We need to learn from each other and to use the world’s considerable resources to do the most good for the most people. We need to continue to create prosperity and to ensure the well-being of the nations and ecosystems of the world. If we view this as some sort of negotiation in which each country tries to preserve its narrow national interests, we will all lose. We will be powerless to protect our own people from the consequences of climate change. Collective action is the only way forward. Wise men and women will understand that.
That is why I took on the role of COP President, why I eagerly embrace becoming the first Pacific Islander to do so. Because it is about ensuring that my own people flourish and prosper now and into the future. And by collaborating with the other nations of the world through this process, we ensure that together, humanity can flourish and prosper.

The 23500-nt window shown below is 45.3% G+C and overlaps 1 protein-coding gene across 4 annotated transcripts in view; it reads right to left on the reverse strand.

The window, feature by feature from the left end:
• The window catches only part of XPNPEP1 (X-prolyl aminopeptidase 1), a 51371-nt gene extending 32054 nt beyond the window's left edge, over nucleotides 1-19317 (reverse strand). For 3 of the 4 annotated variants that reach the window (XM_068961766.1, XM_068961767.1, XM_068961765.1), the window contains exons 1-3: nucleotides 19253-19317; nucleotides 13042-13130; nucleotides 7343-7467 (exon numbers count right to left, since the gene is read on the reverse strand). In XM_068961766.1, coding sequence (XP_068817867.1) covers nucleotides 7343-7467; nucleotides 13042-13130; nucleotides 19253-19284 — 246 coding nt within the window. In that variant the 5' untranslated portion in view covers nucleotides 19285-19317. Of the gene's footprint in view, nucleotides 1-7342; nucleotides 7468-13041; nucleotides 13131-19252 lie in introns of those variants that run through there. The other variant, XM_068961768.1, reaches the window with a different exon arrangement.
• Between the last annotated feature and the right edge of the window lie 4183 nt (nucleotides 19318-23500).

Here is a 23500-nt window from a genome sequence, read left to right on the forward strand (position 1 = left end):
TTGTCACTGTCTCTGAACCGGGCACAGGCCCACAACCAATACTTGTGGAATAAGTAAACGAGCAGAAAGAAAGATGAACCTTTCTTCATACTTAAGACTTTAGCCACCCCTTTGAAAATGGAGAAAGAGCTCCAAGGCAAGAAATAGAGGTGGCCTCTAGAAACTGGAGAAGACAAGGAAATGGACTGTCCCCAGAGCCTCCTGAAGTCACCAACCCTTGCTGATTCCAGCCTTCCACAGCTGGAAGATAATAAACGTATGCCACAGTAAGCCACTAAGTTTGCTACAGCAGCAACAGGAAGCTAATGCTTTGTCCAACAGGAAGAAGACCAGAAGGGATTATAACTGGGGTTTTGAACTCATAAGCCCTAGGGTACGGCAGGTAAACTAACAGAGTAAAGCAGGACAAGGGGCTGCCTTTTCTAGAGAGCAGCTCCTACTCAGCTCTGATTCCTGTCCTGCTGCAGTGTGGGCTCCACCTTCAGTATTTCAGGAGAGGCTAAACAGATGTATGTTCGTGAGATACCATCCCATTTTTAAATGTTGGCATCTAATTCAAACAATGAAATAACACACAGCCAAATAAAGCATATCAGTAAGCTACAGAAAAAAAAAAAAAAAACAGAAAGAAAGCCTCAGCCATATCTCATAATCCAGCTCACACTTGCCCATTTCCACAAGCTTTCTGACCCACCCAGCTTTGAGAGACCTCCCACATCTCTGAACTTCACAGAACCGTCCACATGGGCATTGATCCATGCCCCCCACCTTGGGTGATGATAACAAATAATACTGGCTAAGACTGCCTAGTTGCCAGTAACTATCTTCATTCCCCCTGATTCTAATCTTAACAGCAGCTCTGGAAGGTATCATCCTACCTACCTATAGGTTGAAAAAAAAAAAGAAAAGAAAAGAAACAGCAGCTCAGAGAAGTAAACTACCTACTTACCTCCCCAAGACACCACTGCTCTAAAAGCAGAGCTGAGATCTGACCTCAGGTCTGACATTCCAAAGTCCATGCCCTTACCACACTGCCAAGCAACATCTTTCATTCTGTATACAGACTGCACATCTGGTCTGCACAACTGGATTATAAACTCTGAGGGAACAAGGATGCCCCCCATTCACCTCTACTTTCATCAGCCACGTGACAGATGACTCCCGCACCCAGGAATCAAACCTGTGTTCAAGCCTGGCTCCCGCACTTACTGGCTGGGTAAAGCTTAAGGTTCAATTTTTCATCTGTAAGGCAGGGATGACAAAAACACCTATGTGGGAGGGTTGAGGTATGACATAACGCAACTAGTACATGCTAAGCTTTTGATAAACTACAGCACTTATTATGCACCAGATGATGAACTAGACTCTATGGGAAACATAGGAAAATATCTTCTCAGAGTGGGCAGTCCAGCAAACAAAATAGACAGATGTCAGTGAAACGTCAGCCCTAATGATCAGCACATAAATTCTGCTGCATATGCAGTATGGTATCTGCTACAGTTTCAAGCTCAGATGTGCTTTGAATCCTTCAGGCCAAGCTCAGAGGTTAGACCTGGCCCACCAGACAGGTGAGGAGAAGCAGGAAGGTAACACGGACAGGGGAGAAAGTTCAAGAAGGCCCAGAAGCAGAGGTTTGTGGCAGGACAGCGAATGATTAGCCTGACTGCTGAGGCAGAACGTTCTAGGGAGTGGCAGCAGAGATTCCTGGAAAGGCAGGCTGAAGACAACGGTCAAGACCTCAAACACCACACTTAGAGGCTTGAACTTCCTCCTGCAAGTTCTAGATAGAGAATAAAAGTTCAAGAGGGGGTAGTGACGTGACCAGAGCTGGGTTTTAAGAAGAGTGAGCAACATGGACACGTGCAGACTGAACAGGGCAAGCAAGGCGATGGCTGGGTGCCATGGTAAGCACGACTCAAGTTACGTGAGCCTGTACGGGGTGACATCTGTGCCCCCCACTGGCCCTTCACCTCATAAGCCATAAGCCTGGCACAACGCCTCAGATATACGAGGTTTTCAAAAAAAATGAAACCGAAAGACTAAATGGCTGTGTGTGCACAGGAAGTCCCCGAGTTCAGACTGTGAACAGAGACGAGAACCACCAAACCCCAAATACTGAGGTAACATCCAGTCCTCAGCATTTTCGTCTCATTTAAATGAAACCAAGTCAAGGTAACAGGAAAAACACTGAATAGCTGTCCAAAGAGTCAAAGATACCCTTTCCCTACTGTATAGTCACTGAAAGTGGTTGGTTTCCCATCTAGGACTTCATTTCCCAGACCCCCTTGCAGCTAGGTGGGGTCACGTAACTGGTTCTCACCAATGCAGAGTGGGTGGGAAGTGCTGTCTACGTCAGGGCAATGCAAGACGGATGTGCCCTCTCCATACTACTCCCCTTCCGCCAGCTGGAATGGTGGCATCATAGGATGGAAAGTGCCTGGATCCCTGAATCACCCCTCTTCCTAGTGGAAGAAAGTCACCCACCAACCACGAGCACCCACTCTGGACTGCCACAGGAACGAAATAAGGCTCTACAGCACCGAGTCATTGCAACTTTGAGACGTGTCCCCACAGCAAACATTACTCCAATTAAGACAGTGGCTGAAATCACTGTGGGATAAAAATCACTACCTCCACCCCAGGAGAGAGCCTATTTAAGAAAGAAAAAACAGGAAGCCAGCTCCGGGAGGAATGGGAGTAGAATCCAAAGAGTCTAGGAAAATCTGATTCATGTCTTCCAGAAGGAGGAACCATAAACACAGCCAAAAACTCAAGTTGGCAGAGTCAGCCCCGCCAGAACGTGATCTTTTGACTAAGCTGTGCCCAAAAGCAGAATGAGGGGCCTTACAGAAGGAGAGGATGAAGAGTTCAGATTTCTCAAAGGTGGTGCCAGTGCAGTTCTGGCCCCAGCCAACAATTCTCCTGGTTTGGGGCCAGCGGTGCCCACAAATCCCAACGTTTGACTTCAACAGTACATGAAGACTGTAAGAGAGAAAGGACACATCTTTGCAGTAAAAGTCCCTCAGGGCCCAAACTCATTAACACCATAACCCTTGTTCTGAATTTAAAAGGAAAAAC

The ball will be passed to me and Team Fiji in Bonn in November by Morocco. And we thank the Moroccan Presidency of COP22 for making such great strides down the field towards the end game of fully implementing the Paris Agreement. Next year, Fiji will pass the ball to Poland. And I want to assure the Presidency of COP24 that Fiji will be supporting you all the way to the line.
Our own presidency would not be possible without the wonderful assistance of Germany. We simply could not have staged an event of this size and complexity in Fiji. But out of necessity, we have forged a bond with Germany.